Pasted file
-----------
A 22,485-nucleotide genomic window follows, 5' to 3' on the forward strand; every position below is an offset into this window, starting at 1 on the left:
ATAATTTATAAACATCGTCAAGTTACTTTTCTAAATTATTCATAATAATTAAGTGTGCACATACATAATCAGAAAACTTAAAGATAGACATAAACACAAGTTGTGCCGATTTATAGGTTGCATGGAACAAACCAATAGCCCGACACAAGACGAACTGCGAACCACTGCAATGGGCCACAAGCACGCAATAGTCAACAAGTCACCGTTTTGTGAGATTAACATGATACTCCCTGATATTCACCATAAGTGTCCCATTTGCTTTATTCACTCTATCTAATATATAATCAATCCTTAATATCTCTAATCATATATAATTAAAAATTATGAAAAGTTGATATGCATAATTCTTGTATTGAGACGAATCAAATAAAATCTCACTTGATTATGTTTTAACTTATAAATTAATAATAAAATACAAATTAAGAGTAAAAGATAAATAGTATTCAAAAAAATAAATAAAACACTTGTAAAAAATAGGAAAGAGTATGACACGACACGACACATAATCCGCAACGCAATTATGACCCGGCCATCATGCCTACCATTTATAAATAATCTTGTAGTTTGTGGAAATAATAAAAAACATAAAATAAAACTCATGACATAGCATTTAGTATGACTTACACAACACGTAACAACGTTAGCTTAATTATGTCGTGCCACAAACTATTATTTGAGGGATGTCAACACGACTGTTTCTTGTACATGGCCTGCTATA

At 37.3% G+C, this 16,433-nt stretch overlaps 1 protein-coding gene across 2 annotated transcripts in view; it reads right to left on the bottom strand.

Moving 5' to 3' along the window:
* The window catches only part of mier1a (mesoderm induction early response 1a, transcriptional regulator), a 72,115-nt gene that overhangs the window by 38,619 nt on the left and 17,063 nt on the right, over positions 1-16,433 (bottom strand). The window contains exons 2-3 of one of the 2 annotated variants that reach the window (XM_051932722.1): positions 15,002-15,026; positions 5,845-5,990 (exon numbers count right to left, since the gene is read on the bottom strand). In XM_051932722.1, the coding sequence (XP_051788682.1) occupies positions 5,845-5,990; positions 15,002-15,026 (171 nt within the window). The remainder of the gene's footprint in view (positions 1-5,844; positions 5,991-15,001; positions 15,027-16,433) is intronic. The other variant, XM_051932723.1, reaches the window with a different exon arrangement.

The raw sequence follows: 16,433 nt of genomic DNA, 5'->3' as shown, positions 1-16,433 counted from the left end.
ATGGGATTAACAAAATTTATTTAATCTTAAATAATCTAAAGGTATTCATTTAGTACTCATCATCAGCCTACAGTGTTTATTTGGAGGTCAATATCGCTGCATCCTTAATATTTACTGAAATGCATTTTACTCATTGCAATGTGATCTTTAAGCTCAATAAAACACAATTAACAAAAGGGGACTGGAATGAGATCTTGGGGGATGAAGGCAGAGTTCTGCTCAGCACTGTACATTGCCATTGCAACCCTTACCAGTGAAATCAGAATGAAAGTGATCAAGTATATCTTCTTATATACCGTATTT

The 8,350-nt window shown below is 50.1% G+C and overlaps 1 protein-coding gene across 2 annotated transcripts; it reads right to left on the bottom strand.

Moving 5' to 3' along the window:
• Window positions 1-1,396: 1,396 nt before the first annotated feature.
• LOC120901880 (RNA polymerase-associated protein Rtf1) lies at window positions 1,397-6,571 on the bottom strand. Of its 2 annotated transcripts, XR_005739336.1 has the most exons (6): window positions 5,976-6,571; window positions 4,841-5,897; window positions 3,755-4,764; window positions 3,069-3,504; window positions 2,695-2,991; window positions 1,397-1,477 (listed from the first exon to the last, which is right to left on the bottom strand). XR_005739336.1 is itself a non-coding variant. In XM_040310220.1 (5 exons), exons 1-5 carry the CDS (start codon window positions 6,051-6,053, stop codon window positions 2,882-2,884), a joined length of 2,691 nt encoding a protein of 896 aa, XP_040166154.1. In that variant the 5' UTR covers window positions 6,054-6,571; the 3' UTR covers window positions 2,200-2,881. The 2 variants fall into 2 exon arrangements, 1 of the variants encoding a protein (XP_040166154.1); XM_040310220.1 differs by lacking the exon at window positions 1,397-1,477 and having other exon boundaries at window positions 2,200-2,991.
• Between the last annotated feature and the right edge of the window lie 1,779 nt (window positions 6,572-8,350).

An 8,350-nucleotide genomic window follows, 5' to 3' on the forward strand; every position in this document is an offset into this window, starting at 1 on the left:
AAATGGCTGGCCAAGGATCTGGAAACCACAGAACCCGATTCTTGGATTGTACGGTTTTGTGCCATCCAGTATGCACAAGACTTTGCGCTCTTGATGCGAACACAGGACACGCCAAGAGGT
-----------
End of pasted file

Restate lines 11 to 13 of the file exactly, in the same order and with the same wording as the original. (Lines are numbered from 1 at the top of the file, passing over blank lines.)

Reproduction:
• LOC120901880 (RNA polymerase-associated protein Rtf1) lies at window positions 1,397-6,571 on the bottom strand. Of its 2 annotated transcripts, XR_005739336.1 has the most exons (6): window positions 5,976-6,571; window positions 4,841-5,897; window positions 3,755-4,764; window positions 3,069-3,504; window positions 2,695-2,991; window positions 1,397-1,477 (listed from the first exon to the last, which is right to left on the bottom strand). XR_005739336.1 is itself a non-coding variant. In XM_040310220.1 (5 exons), exons 1-5 carry the CDS (start codon window positions 6,051-6,053, stop codon window positions 2,882-2,884), a joined length of 2,691 nt encoding a protein of 896 aa, XP_040166154.1. In that variant the 5' UTR covers window positions 6,054-6,571; the 3' UTR covers window positions 2,200-2,881. The 2 variants fall into 2 exon arrangements, 1 of the variants encoding a protein (XP_040166154.1); XM_040310220.1 differs by lacking the exon at window positions 1,397-1,477 and having other exon boundaries at window positions 2,200-2,991.
• Between the last annotated feature and the right edge of the window lie 1,779 nt (window positions 6,572-8,350).

An 8,350-nucleotide genomic window follows, 5' to 3' on the forward strand; every position in this document is an offset into this window, starting at 1 on the left: